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Village Maid Cheese

Do you have an inquisitive mind? Do you like to give things a go? Well prepare to be inspired by the fascinating story of Village Maid Cheese! Anne Wigmore, the founder of Village Maid Cheese, originally worked for the ‘National Institute for Research in Dairying’ in Shinfield.  With her well placed background in microbiology, in 1984 she started making different types of cheese at the institute for various projects, arranging tasting panels and travelling around the UK visiting small artisan producers. Fascinated, she was inspired to have a go herself! Wouldn’t you?! In 1985 wanderlust took hold and Anne left

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Better Cheddar…

We Brits have been making cheddar for a long time but it was in the 1850s when certain key producers (notably Joseph Harding; founder of the ‘Harding Method) refined, and put to paper, techniques still used to make this famous Somerset cheese today. But it hasn’t always been as easy to get hold of. Much as our French cousins still do in parts of France today, British farmers used to have much smaller herds and also lower yielding breeds too. That said, Cheddars were huge! 45-50kg in weight so were hard to move, were made collectively… and the cheese was

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A dairy in the life of: Jonny Crickmore from Fen Farm Dairy

This week I was lucky enough to spend an hour or so talking with Jonny from Fen Farm Dairy. Regretfully not in person, having googled the fastest possible route it would still take me about 5 hours from the Shire to Bungay in Suffolk, pah!  So, we scheduled a phone call with me sitting at the kitchen table and Jonny standing on a wall at his farm – apparently where the best mobile signal is! Where it all started: From a small boy Jonny dreamt of one job and one job only – to be a dairy farmer.  Thankfully the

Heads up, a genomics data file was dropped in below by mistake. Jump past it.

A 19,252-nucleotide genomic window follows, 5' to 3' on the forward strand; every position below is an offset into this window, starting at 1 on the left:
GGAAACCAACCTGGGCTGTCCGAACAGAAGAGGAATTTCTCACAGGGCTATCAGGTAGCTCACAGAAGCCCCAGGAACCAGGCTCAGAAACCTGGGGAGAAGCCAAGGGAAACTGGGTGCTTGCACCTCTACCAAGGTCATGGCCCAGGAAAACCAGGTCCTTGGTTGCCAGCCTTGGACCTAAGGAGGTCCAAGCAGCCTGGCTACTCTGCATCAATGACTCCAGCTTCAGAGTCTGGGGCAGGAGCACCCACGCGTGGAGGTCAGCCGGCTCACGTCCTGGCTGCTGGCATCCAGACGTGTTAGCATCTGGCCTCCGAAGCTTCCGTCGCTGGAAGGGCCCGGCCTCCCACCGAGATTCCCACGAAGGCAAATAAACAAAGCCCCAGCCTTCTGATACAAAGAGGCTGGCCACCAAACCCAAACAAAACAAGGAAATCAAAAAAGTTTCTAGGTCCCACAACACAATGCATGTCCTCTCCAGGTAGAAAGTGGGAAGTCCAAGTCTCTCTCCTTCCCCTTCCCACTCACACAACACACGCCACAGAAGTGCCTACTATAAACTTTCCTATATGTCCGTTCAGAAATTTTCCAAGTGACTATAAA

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Jamie Montgomery – Producer Profile

Why did you become a Cheese maker? We became cheesemakers when my Grandfather (maternal) bought the estate in 1911. Cheese making was already happening here when he bought it, as it was on almost all farms in Somerset producing more than a households worth of milk. To say that we have simply carried on since then is too simple. All farmhouse cheddar production was banned during the Second World War so a decision had to be made to restart, in a new era when the milk could be sold easily. Luckily Grandfather enjoyed the challenges of making cheese. For you

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